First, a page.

singular cache. Which forces a commit.lock to appear.

Doug Cuttings little bit of 'neat' code for caching singularily the data within an FSDirectory
is causing us headaches immense. The code is horrible:

/** Returns an IndexReader reading the index in the given Directory. */
  public static IndexReader open(final Directory directory) throws IOException{
    synchronized (directory) {     // in- & inter-process sync
      return (IndexReader)new Lock.With(
          IndexWriter.COMMIT_LOCK_TIMEOUT) {
          public Object doBody() throws IOException {
            SegmentInfos infos = new SegmentInfos();
            if (infos.size() == 1) {    // index is optimized
              return new SegmentReader(infos,, true);
            } else {
                SegmentReader[] readers = new SegmentReader[infos.size()];
                for (int i = 0; i < infos.size(); i++)
                  readers[i] = new SegmentReader(infos,, i==infos.size()-1);
                return new SegmentsReader(infos, directory, readers);

Where directory is passed in from the constructor to IndexReader thus:

  return open( FSDirectory.getDirectory( path, false ) );

I don't know what the reasoning was with the use of the IndexWriter Timeouts when creating
the FSDirectory stuff, *AND* the fact it synchronises it all around the thing as well - but
it hurts when you have multiple indexes.

All of this would go away if the FSDirectory didn't maintain a cache. But it does.

Disabling the locks is both a good and a fundamentally bad idea. Good - it would wipe this
problem. Bad - it would suppress ALL locks on the system. I *think* we could get around this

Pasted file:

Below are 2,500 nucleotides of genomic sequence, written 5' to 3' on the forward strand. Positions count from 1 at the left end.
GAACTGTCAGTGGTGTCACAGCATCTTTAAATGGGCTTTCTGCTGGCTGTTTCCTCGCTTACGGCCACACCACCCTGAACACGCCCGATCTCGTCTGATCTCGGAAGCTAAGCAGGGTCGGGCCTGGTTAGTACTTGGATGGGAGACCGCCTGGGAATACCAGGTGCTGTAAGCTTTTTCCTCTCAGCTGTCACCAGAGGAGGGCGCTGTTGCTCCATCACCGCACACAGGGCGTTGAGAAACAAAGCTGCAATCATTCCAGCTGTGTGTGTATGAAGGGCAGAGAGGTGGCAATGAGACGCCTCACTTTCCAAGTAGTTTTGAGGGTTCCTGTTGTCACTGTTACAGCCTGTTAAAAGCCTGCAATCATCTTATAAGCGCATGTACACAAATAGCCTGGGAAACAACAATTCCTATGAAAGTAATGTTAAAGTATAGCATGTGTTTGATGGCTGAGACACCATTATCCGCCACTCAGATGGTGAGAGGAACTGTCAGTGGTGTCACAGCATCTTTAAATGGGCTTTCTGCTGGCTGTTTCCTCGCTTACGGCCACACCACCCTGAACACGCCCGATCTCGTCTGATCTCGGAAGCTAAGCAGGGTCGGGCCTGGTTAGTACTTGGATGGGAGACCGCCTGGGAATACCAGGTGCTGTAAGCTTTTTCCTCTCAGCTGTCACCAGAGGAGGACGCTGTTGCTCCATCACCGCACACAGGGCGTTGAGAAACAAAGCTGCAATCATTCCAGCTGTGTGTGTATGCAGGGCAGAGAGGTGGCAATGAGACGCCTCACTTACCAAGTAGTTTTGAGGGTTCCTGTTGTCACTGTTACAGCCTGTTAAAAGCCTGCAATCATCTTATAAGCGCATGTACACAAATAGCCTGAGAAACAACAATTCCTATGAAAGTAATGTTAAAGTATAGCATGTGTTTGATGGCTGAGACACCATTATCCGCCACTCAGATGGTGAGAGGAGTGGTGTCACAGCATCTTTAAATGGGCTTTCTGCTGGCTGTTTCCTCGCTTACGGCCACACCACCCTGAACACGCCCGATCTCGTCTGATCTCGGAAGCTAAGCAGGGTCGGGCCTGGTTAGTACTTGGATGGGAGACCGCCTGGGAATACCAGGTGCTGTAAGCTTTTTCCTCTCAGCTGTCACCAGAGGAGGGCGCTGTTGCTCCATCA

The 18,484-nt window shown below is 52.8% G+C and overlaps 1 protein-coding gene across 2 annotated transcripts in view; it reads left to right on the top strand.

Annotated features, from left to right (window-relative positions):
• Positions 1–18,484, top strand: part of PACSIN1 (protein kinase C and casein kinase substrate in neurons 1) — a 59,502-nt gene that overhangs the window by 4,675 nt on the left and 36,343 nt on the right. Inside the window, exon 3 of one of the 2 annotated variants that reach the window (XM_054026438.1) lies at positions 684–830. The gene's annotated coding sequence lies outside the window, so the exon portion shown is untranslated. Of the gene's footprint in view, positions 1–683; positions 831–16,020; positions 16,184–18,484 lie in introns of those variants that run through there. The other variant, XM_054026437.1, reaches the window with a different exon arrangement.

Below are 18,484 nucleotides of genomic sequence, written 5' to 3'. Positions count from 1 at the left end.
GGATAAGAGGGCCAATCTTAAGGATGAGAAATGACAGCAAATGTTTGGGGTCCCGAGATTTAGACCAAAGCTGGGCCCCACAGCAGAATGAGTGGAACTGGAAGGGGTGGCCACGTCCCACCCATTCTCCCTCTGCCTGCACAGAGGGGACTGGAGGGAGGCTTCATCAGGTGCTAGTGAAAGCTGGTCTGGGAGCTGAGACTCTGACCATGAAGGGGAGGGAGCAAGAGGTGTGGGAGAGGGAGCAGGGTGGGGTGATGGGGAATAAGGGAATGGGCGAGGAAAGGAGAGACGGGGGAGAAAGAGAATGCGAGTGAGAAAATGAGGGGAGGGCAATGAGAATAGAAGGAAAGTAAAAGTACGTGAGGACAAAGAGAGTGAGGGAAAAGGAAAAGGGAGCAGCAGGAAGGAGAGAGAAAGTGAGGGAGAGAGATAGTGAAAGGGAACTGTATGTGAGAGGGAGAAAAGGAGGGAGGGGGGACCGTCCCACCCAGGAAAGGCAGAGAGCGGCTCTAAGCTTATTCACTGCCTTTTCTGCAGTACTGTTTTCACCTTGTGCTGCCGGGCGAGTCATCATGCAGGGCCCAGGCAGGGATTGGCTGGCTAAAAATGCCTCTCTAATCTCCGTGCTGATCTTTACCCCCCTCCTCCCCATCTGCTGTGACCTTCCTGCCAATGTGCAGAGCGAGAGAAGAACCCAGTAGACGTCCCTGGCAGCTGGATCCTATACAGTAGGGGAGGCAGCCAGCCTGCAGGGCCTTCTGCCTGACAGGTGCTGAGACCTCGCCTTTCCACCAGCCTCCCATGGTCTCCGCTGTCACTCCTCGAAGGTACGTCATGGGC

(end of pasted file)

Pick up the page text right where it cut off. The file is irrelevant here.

by using another System property such as 'disableLocksSoTheFSDirectoryCacheWorks'. Or something

For our system I was thinking of having a system property that allows us to turn on/off the
commit.lock around FSDirectory cache creation - but would obviously like it included in the
core Lucene and hence thought that it was a worthwhile candidate for Lucene 2.

Sorry to get verbose......


Pete Lewis

----- Original Message ----- 
From: "Christoph Goller" <>
To: "Lucene Developers List" <>
Sent: Monday, September 13, 2004 9:26 AM
Subject: Re: Lock handling and Lucene 1.9 / 2.0

> Pete Lewis wrote:
> > Hi all
> > 
> > IndexReader has to obtain a transitory exclusive readlock on a library. This is
fine, and results in the short lived commit.lock file. However, if multiple instantiations
of LUCENE IndexReaders are used over a *single* shared library source (multiple libraries,
single root) a spin can occur where multiple IndexReaders sit in 1 second waits. This can
be addressed by removing the need for an exclusive readlock in the IndexReader - is this to
be addressed for 1.4/1.9?
> Hi Pete,
> I do not understand the problem you are describing.
> What do you mean by a spin?
> The only problem I currently see is that if you open multiple
> readers at the same time and if opening takes a long time you
> could get a timeout IOException for some of the readers.
> Note that the short living commit lock is further used to
> commit changes to an index with either an IndexReader or
> an IndexWriter. Therefore I think it has to be exclusive.
> Christoph